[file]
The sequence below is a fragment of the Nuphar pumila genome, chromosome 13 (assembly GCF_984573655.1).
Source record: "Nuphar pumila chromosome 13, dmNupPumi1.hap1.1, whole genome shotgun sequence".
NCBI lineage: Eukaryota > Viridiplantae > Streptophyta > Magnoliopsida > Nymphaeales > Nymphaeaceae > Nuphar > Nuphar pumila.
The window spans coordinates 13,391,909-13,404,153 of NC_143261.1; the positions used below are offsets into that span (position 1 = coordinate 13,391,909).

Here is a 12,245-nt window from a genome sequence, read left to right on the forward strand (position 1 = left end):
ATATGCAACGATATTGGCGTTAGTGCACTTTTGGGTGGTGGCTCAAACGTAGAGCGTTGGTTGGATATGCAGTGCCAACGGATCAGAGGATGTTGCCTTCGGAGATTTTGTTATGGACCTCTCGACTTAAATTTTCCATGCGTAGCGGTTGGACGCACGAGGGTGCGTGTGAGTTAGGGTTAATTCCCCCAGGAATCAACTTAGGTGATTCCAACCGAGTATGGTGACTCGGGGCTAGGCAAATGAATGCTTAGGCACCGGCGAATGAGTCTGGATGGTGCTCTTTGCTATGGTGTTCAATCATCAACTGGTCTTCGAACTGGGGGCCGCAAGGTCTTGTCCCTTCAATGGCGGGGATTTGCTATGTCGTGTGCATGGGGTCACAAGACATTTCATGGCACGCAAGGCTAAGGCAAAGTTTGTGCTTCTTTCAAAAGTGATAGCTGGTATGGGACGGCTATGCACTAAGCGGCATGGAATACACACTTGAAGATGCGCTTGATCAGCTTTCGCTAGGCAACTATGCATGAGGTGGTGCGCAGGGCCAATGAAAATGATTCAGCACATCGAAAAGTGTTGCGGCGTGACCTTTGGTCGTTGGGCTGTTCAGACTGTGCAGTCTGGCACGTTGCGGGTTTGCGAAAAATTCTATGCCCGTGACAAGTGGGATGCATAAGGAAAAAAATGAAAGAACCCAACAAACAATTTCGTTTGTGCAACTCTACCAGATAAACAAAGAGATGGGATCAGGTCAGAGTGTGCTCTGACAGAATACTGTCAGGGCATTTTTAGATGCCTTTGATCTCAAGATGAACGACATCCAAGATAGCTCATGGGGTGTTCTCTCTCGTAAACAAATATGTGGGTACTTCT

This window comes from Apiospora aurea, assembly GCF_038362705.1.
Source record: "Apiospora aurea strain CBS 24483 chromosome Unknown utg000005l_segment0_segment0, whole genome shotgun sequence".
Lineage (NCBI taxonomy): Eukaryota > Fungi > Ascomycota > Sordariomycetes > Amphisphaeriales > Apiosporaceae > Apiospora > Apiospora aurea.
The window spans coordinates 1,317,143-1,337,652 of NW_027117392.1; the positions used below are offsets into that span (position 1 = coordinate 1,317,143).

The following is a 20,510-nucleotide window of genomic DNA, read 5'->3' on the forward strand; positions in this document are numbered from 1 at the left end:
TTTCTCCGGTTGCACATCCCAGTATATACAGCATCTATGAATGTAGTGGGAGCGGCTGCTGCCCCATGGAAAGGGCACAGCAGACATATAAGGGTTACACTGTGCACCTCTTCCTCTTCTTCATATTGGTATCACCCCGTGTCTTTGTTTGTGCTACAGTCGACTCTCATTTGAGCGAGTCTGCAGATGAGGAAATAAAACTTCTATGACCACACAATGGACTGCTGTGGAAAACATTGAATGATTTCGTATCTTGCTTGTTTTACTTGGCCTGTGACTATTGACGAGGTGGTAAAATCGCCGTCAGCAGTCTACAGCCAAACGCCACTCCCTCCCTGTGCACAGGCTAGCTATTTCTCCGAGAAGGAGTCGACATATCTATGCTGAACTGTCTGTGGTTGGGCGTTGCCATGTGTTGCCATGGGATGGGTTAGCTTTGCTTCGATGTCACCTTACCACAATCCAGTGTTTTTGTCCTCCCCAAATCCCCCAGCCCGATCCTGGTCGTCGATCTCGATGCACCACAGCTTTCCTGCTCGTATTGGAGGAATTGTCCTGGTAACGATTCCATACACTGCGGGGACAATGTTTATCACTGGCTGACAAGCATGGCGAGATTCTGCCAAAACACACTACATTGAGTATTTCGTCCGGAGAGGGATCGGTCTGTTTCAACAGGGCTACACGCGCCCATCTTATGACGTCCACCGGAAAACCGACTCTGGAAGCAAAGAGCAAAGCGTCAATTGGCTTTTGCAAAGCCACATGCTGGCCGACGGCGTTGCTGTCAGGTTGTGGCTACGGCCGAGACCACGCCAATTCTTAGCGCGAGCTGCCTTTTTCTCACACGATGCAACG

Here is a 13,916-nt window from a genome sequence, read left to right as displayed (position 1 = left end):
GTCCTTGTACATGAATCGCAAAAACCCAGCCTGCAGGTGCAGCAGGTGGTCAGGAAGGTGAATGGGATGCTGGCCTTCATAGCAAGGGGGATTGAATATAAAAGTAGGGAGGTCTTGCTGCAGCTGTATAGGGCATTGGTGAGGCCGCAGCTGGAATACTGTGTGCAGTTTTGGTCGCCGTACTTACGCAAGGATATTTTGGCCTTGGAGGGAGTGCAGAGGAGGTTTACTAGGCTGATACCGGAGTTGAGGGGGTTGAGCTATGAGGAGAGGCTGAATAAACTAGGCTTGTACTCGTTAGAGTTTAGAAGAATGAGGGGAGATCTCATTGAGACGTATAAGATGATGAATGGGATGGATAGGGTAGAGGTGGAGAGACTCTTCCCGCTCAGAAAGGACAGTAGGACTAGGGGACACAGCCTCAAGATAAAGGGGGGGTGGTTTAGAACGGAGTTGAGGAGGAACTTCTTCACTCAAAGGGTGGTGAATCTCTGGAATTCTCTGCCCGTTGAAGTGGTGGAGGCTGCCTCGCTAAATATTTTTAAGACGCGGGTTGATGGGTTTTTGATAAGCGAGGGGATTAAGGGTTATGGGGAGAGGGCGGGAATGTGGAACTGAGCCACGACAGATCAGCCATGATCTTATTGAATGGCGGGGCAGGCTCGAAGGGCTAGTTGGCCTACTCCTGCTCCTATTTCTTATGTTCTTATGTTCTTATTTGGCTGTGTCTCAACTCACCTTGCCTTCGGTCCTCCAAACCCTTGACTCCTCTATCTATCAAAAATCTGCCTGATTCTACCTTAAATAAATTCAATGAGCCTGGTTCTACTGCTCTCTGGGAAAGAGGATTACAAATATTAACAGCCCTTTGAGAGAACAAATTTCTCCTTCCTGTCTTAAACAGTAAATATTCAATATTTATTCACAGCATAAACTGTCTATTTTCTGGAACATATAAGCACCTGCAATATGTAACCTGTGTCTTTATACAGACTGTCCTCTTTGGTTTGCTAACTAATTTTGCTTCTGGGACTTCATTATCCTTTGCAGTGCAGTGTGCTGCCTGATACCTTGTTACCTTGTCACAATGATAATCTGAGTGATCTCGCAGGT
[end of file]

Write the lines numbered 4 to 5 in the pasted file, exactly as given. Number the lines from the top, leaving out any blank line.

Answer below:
The window spans coordinates 13,391,909-13,404,153 of NC_143261.1; the positions used below are offsets into that span (position 1 = coordinate 13,391,909).

Here is a 12,245-nt window from a genome sequence, read left to right on the forward strand (position 1 = left end):